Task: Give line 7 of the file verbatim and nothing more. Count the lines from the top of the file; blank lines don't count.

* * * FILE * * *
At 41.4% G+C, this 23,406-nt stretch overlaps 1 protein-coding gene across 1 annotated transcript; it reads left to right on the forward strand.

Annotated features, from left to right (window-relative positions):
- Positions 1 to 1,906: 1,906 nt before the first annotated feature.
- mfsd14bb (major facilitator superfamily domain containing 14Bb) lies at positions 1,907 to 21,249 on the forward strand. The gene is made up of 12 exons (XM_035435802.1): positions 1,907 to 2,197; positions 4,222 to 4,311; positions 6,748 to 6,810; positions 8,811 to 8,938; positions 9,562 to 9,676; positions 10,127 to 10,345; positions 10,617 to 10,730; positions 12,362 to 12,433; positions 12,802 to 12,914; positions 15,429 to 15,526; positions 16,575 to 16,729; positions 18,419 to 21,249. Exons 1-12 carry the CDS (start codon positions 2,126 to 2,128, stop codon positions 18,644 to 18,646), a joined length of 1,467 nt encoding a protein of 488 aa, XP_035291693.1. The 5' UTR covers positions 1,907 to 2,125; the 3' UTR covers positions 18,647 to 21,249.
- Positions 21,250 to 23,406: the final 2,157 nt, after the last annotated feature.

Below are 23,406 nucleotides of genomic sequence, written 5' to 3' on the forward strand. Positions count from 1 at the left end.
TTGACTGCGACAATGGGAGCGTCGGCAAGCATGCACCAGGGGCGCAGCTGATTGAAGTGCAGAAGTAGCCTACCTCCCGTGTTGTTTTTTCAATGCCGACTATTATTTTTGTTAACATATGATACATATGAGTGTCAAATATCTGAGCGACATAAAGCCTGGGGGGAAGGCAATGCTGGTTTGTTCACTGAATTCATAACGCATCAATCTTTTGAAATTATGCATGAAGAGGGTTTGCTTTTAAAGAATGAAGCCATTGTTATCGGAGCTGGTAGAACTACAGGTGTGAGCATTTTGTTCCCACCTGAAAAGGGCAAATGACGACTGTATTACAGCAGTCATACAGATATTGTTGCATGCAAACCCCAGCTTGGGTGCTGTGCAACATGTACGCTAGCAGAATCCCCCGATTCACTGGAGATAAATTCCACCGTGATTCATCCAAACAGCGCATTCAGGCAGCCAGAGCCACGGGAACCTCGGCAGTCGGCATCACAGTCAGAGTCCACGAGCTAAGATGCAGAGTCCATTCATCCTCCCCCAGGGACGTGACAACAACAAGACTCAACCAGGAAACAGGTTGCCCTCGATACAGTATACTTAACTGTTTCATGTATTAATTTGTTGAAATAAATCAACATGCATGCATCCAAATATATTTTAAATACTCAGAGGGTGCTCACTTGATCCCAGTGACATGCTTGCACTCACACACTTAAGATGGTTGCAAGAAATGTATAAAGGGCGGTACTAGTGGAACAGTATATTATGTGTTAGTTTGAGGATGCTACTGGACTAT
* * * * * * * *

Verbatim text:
TTGACTGCGACAATGGGAGCGTCGGCAAGCATGCACCAGGGGCGCAGCTGATTGAAGTGCAGAAGTAGCCTACCTCCCGTGTTGTTTTTTCAATGCCGACTATTATTTTTGTTAACATATGATACATATGAGTGTCAAATATCTGAGCGACATAAAGCCTGGGGGGAAGGCAATGCTGGTTTGTTCACTGAATTCATAACGCATCAATCTTTTGAAATTATGCATGAAGAGGGTTTGCTTTTAAAGAATGAAGCCATTGTTATCGGAGCTGGTAGAACTACAGGTGTGAGCATTTTGTTCCCACCTGAAAAGGGCAAATGACGACTGTATTACAGCAGTCATACAGATATTGTTGCATGCAAACCCCAGCTTGGGTGCTGTGCAACATGTACGCTAGCAGAATCCCCCGATTCACTGGAGATAAATTCCACCGTGATTCATCCAAACAGCGCATTCAGGCAGCCAGAGCCACGGGAACCTCGGCAGTCGGCATCACAGTCAGAGTCCACGAGCTAAGATGCAGAGTCCATTCATCCTCCCCCAGGGACGTGACAACAACAAGACTCAACCAGGAAACAGGTTGCCCTCGATACAGTATACTTAACTGTTTCATGTATTAATTTGTTGAAATAAATCAACATGCATGCATCCAAATATATTTTAAATACTCAGAGGGTGCTCACTTGATCCCAGTGACATGCTTGCACTCACACACTTAAGATGGTTGCAAGAAATGTATAAAGGGCGGTACTAGTGGAACAGTATATTATGTGTTAGTTTGAGGATGCTACTGGACTAT